(Updated primarily in order to include actual setup instructions for use with the below mentioned find-file-in-project.el from the RINARI distribution. Original answer left intact; the new bits come after the second horizontal rule.)
Have a look at the TextMate page of the EmacsWiki. The most promising thing they mention is probably this Emacs Lisp script, which provides recursive search under a "project directory" guided by some variables. That file begins with an extensive comments section describing how to use it.
What makes it particularly promising is the following bit:
;; If `ido-mode' is enabled, the menu will use `ido-completing-read'
;; instead of `completing-read'.
Note I haven't used it myself... Though I may very well give it a try now that I've found it! :-)
(BTW, that script is part of -- to quote the description from GitHub -- "Rinari Is Not A Rails IDE (it is an Emacs minor mode for Rails)". If you're doing any Rails development, you might want to check out the whole thing.)
Before proceeding any further, configure ido.el. Seriously, it's a must-have on its own and it will improve your experience with find-file-in-project. See this screencast by Stuart Halloway (which I've already mentioned in a comment on this answer) to learn why you need to use it. Also, Stu demonstrates how flexible ido is by emulating TextMate's project-scoped file-finding facility in his own way; if his function suits your needs, read no further.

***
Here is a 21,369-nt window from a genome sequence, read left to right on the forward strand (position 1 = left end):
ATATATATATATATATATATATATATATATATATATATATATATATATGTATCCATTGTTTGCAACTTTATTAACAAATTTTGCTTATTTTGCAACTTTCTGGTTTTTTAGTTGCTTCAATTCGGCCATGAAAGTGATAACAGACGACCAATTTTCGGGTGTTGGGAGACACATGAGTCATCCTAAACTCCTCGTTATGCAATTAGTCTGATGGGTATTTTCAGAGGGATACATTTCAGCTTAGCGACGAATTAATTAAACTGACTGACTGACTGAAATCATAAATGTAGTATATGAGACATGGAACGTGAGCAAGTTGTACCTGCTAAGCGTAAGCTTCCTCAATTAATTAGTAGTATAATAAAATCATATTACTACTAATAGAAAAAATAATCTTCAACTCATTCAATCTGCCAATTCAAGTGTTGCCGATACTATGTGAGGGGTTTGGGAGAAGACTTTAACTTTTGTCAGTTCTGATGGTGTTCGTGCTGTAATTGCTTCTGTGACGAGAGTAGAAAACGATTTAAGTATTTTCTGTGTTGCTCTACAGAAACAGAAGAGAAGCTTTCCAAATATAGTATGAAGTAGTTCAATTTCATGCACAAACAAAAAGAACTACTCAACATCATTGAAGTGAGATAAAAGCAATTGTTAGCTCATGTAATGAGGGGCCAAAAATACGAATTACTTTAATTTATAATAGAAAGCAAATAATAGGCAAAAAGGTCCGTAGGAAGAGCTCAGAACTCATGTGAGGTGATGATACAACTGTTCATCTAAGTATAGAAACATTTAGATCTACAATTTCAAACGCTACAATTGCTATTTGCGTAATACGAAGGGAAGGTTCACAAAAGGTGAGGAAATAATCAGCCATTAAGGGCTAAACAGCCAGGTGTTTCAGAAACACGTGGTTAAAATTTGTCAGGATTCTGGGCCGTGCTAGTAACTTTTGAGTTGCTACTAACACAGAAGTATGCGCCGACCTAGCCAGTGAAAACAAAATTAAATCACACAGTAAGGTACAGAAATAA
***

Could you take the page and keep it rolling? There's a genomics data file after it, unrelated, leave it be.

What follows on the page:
Ok, so here's how to set up RINARI's
project-local-variables.el from the RINARI distribution and put someplace where Emacs can find them (which means in one of the directories in the
load-path variable; you can use
(add-to-list 'load-path "/path/to/some/directory") to add new directories to it).
(require 'find-file-in-project) to your
.emacs file. Also add the following to have the
C-x C-M-f sequence bring up the find-file-in-project prompt:
(global-set-key (kbd "C-x C-M-f") 'find-file-in-project).
Create a file called
.emacs-project in your projects root directory. At a minimum it should contain something like this:
(setl ffip-regexp ".*\\.\\(clj\\|py\\)$"). This will make it so that only files whose names and in
py will be searched for; please adjust the regex to match your needs. (Note that this regular expression will be passed to the Unix
find utility and should use
find's preferred regular expression syntax. You still have to double every backslash in regexes as is usual in Emacs; whether you also have to put backslashes before parens / pipes (
|) if you want to use their 'magic' regex meaning depends on your
find's expectations. The example given above works for me on an Ubuntu box. Look up additional info on regexes in case of doubt.) (Note: this paragraph has been revised in the last edit to fix some confusion w.r.t. regular expression syntax.)
C-x C-M-f away.
There's a number of possible customisations; in particular, you can use
(setl ffip-find-options "...") to pass additional options to the Unix
find command, which is what
find-file-in-project.el calls out to under the hood.
If things appear not to work, please check and double check your spelling -- I did something like
(setl ffip-regex ...) once (note the lack of the final 'p' in the variable name) and were initially quite puzzled to discover that no files were being found.